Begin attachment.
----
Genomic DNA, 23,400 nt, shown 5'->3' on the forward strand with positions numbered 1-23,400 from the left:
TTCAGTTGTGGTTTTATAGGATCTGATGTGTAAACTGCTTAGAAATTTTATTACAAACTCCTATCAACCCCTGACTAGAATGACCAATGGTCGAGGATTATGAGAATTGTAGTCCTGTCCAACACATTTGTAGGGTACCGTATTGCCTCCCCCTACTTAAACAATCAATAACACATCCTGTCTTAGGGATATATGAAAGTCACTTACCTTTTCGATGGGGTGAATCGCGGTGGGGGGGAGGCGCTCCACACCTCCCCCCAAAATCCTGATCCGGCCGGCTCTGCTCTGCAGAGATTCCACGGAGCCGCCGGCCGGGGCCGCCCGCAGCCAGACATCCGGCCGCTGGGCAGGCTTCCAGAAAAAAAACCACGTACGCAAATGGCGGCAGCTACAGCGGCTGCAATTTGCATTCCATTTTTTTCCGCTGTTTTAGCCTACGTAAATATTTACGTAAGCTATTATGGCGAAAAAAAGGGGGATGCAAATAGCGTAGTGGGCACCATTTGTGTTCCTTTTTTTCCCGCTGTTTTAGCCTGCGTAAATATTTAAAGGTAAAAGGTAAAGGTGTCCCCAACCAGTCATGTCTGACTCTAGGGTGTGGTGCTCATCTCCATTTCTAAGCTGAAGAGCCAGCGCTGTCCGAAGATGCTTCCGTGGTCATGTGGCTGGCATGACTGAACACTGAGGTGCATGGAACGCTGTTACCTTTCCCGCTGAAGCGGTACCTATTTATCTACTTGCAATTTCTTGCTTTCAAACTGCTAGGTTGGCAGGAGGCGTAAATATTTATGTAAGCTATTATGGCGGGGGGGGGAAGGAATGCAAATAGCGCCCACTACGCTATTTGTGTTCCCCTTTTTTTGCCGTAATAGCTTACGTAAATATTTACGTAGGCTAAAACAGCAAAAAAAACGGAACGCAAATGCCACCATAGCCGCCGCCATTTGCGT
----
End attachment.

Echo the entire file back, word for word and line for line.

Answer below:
Genomic DNA, 23,400 nt, shown 5'->3' on the forward strand with positions numbered 1-23,400 from the left:
TTCAGTTGTGGTTTTATAGGATCTGATGTGTAAACTGCTTAGAAATTTTATTACAAACTCCTATCAACCCCTGACTAGAATGACCAATGGTCGAGGATTATGAGAATTGTAGTCCTGTCCAACACATTTGTAGGGTACCGTATTGCCTCCCCCTACTTAAACAATCAATAACACATCCTGTCTTAGGGATATATGAAAGTCACTTACCTTTTCGATGGGGTGAATCGCGGTGGGGGGGAGGCGCTCCACACCTCCCCCCAAAATCCTGATCCGGCCGGCTCTGCTCTGCAGAGATTCCACGGAGCCGCCGGCCGGGGCCGCCCGCAGCCAGACATCCGGCCGCTGGGCAGGCTTCCAGAAAAAAAACCACGTACGCAAATGGCGGCAGCTACAGCGGCTGCAATTTGCATTCCATTTTTTTCCGCTGTTTTAGCCTACGTAAATATTTACGTAAGCTATTATGGCGAAAAAAAGGGGGATGCAAATAGCGTAGTGGGCACCATTTGTGTTCCTTTTTTTCCCGCTGTTTTAGCCTGCGTAAATATTTAAAGGTAAAAGGTAAAGGTGTCCCCAACCAGTCATGTCTGACTCTAGGGTGTGGTGCTCATCTCCATTTCTAAGCTGAAGAGCCAGCGCTGTCCGAAGATGCTTCCGTGGTCATGTGGCTGGCATGACTGAACACTGAGGTGCATGGAACGCTGTTACCTTTCCCGCTGAAGCGGTACCTATTTATCTACTTGCAATTTCTTGCTTTCAAACTGCTAGGTTGGCAGGAGGCGTAAATATTTATGTAAGCTATTATGGCGGGGGGGGGAAGGAATGCAAATAGCGCCCACTACGCTATTTGTGTTCCCCTTTTTTTGCCGTAATAGCTTACGTAAATATTTACGTAGGCTAAAACAGCAAAAAAAACGGAACGCAAATGCCACCATAGCCGCCGCCATTTGCGT